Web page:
More than 1 million people along the Texas coast fled the approach of Hurricane Rita on Thursday as it developed into one of the most intense storms on record and threatened catastrophic damage.
With winds of 175 mph (280 kph), the Category 5 hurricane churned across the Gulf of Mexico on a course that was expected to take it ashore late on Friday or early on Saturday.
Having learnt a lesson from Hurricane Katrina’s assault on Louisiana and Mississippi last month, city officials along the Texas coast told residents to clear out and arranged for buses for those who needed help.
Residents of the island city of Galveston, Corpus Christi and low-lying parts of Houston 50 miles inland were among the 1.3 million Texans told to evacuate. Houstonians fleeing their city created bumper-to-bumper traffic jams on interstate highways that lasted well into the night.
New Orleans, still staggering after being flooded by Katrina, was taking no chances this time. Mayor Ray Nagin said two busloads of people had been evacuated already and 500 other buses were ready.
Texas Gov. Rick Perry, who told people along a 300-mile (483 km) stretch of coast to leave, said computer projections were prepared for city officials so they could see what could be left underwater after being hit by Rita’s storm surge.
“Between Katrina and our preparations for this, people understand this isn’t something you’re going to play around with,” Perry told CNN.
He said 5,000 Texas National Guard troops were on standby and 1,000 Department of Public Safety officers were along evacuation routes, ready to move in after Rita’s landfall. Shelters for 250,000 evacuees were being established in Huntsville, College Station, San Antonio and Dallas.
Corpus Christi Mayor Henry Garrett said the evacuation of his city was inspired by Katrina and was going smoothly.
“One of the things we realised that we needed to do here in Corpus Christi was to look at our evacuation plan,” he said in a CNN interview. “We felt we needed to evacuate a couple of days earlier than what we had planned on.”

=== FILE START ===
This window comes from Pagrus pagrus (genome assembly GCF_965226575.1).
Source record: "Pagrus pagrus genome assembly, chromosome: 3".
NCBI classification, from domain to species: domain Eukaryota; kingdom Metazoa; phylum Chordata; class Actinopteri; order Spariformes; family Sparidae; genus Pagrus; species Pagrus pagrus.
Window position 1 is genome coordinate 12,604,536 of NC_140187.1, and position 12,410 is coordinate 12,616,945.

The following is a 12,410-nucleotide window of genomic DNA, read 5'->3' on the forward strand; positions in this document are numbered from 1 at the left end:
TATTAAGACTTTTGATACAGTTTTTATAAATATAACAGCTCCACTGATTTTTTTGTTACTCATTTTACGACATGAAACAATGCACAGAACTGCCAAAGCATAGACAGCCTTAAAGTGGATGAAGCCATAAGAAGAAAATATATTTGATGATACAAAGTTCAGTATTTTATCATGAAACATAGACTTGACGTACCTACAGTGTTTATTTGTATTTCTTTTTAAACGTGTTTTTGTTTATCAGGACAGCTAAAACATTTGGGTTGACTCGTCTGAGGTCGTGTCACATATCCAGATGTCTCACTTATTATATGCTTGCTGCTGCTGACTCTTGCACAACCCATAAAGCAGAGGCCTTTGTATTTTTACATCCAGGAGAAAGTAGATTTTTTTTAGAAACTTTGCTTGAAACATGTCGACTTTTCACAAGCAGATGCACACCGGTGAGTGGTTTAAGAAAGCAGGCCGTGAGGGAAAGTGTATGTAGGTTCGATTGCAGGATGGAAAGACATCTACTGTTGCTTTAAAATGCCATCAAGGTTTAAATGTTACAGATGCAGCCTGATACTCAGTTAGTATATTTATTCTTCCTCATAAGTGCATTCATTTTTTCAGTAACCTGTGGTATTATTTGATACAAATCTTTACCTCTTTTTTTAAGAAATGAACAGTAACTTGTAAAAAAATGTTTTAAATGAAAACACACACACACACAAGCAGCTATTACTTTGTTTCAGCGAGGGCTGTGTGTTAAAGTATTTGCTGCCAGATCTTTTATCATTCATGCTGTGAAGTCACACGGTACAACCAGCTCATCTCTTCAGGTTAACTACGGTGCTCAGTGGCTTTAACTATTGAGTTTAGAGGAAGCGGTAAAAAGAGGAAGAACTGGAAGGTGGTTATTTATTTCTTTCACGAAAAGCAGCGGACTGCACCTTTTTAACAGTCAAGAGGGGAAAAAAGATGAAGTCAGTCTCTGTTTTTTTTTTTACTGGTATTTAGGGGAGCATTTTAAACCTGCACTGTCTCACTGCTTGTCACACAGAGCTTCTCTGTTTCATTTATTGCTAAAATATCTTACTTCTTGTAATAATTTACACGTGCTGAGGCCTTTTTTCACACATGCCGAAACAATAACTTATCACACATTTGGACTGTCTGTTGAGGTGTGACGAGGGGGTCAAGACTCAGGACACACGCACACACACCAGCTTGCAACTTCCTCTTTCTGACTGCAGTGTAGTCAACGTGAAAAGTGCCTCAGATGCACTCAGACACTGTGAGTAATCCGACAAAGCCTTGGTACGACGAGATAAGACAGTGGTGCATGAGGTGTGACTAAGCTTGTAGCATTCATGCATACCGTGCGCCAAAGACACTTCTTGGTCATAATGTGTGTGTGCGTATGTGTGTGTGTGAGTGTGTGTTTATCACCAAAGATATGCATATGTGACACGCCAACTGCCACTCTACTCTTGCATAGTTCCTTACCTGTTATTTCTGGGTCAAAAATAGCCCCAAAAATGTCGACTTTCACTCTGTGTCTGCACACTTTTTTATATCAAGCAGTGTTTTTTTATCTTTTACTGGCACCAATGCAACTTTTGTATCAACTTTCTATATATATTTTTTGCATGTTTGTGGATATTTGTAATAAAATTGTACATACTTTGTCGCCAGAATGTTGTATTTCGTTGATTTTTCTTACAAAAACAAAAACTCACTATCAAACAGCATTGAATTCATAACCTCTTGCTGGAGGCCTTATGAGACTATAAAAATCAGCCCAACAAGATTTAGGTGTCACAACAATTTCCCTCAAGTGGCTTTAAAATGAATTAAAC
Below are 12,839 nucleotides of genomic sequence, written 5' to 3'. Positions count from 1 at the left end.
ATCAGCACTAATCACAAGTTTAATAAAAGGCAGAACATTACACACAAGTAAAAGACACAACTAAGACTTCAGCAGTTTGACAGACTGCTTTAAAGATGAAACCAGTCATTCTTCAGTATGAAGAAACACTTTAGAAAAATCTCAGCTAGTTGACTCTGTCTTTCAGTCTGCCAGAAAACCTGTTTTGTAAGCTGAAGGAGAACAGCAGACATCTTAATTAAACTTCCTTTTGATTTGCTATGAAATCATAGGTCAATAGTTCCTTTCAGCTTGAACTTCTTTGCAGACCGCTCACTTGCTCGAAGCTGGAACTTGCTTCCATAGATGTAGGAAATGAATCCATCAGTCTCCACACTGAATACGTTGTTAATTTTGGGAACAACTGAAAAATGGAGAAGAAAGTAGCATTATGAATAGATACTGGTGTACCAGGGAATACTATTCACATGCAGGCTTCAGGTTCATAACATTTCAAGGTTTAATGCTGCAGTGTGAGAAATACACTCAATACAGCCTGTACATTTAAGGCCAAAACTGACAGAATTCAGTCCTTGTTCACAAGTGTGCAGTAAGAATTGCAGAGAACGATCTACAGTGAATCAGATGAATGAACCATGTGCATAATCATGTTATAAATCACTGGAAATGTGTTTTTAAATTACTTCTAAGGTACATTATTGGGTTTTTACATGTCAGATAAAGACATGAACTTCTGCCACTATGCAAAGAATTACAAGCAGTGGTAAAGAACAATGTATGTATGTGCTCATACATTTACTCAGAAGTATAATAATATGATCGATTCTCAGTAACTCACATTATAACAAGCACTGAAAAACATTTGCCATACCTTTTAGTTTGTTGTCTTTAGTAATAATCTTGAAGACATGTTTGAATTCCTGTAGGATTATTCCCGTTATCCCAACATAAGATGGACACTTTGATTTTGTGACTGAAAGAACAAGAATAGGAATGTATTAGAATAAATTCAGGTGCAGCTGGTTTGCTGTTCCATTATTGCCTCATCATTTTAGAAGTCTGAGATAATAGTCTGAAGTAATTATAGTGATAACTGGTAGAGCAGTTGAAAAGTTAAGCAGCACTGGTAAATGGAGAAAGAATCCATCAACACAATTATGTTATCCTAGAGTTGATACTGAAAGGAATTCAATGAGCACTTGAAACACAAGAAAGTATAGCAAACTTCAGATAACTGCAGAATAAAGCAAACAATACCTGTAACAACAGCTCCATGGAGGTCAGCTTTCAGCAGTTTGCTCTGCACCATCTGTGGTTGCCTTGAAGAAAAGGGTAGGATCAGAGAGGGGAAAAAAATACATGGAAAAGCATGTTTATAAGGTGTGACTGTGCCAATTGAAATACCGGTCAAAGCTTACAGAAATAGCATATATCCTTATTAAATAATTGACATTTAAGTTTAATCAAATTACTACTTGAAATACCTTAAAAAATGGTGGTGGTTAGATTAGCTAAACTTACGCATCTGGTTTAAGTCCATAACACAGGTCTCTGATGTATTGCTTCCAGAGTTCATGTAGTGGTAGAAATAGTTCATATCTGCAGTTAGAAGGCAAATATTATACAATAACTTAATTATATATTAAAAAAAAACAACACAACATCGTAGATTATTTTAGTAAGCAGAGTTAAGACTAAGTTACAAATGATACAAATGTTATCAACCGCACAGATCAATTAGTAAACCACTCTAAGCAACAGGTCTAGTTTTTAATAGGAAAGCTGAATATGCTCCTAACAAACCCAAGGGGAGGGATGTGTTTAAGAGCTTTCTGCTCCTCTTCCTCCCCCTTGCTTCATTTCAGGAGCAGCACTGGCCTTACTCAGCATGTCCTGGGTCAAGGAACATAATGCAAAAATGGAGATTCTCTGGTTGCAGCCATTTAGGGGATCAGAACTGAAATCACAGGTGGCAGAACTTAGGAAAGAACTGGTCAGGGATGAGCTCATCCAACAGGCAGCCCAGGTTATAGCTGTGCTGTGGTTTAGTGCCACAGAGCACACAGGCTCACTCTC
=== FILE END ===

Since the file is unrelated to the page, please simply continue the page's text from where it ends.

As of 5 a.m. EDT (0900 GMT), Rita’s centre was about 515 miles (830 km) southeast of Galveston and 615 miles (990 km) east-southeast of Corpus Christi with hurricane-force winds that extended 70 miles (110 km) from its centre. It was moving west-northwest at about 9 mph (15 kph), the U.S. National Hurricane Centre said.
The storm developed into the third most intense Atlantic hurricane on record as measured by internal pressure, the hurricane centre said. Rita’s maximum sustained winds rising to 175 mph (281 kph) over the warm waters of the Gulf matched the peak strength over water of Katrina, which hit land as a Category 4 storm with 145 mph (233 kph) winds.
The hurricane watch was issued for the U.S. Gulf Coast from Port Mansfield Texas, to Intracoastal City, Louisiana, a 575-mile (925-km) stretch that covers almost all the Texas coast.
After criticism for a slow response to Katrina, President George W. Bush declared emergencies for Texas and Louisiana as Rita approached.
U.S. Homeland Security Secretary Michael Chertoff said authorities had positioned supplies and were checking on communications systems. The government sent Coast Guard Rear Adm. Larry Hereth to Texas to coordinate the response.
A FEMA spokesman said Rita was not expected to re-flood New Orleans if the storm stayed on its current westward course.
Financial markets reacted immediately to news the storm had gained strength, with the prospect of more destruction and oil-supply interruptions affecting everything from stocks and the dollar to oil prices.
Oil companies just starting to recover from Katrina evacuated Gulf oil rigs as Rita moved closer. Four Texas refineries were shut down, even as four refineries remained shut in Louisiana and Mississippi after Katrina.
The Mexican government issued a tropical storm watch for the country’s northeast coast from Rio San Fernando northward.
The last major hurricane to hit Houston was Alicia in 1983, a Category 3 storm that killed 22 people. Tropical Storm Allison in 2001 caused extensive flooding in the city and killed more than 40 people across the United States.
(Additional reporting by Erwin Seba in Houston, Adam Entous and Caren Bohan in Washington, and Allan Dowd in Baton Rouge)